By Huw Jones and Sachin Ravikumar
LONDON (Reuters) -British finance minister Jeremy Hunt said on Thursday he had asked the country’s financial services watchdog to urgently investigate terminations of bank accounts and suggested that lenders who have broken the law should be fined.
The practice known as “debanking” became a political issue after former Brexit Party leader Nigel Farage said his account at private bank Coutts, part of NatWest, had been closed due to his political views.
The row over the account closure led to the shock departure of NatWest CEO Alison Rose and Coutts CEO Peter Flavel last month.
“Having your bank account removed because of your political views is very clearly against the law – it shouldn’t be happening,” Hunt said in a post on X, formerly known as Twitter.
“I’ve written to the financial regulator today,” he said, referring to Britain’s Financial Conduct Authority. “They’re going to urgently investigate how widespread this practice is, and put a stop to it.”
FCA Chief Executive Nikhil Rathi said it was important to understand the scale of the issue and the drivers behind the reported increase in account terminations.
There has been a significant increase in account closures in recent years due to anti-money laundering efforts, Rathi said in a letter to Hunt made public.
“It is less clear the extent to which banks may be terminating accounts for other reasons, which may be unjustified and which, in some instances, may contravene the law,” Rathi said.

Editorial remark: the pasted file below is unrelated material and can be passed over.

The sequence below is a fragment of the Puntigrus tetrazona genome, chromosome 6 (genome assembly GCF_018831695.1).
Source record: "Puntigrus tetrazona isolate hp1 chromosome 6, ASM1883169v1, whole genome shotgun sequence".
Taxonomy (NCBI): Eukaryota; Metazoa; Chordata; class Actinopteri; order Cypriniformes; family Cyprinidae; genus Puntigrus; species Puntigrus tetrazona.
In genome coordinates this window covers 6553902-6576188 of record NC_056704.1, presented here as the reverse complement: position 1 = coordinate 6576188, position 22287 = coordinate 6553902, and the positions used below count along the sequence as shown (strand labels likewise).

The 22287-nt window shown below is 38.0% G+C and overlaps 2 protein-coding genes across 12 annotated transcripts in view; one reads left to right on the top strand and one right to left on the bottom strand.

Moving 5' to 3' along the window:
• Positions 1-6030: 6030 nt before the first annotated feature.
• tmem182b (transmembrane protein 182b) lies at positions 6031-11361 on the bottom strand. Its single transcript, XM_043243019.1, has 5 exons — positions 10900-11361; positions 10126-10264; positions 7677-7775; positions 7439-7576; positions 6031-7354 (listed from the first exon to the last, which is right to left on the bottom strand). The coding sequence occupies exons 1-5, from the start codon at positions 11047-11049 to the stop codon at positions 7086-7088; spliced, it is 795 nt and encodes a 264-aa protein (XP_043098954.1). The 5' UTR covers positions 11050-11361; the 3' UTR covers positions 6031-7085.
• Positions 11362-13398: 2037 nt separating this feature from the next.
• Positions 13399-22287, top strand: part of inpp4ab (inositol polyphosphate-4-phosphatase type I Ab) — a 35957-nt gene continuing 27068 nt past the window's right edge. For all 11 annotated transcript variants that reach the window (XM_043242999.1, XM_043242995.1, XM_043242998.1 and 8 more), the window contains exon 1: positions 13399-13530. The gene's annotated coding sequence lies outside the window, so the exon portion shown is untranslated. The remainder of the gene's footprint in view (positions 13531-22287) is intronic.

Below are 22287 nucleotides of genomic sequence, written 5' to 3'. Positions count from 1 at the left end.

Rathi added that the watchdog was already preparing a “data exercise” to focus on banks and building societies providing payment accounts to consumers and accounts to businesses, and that Hunt’s request was in line with these plans.
“In the coming month, we will ask the largest banks and building societies to provide us with the number of account terminations and the reasons for these; number of complaints about terminations, and their outcomes,” Rathi said.
“We will also request data on the number of accounts opened; the volume of new applications refused and any relevant complaints data and information about policies and procedures.”
An initial assessment will be provided by mid-September, Rathi said.
Hunt said the FCA has the right to fine banks “very large sums of money” if they find debanking is widespread.
“I want to know if it is, and I want to know what they are doing about it,” Hunt said, adding that based on the FCA findings, the government would decide if further action is needed.
(Reporting by Sachin Ravikumar; Editing by William Schomberg and Paul Simao)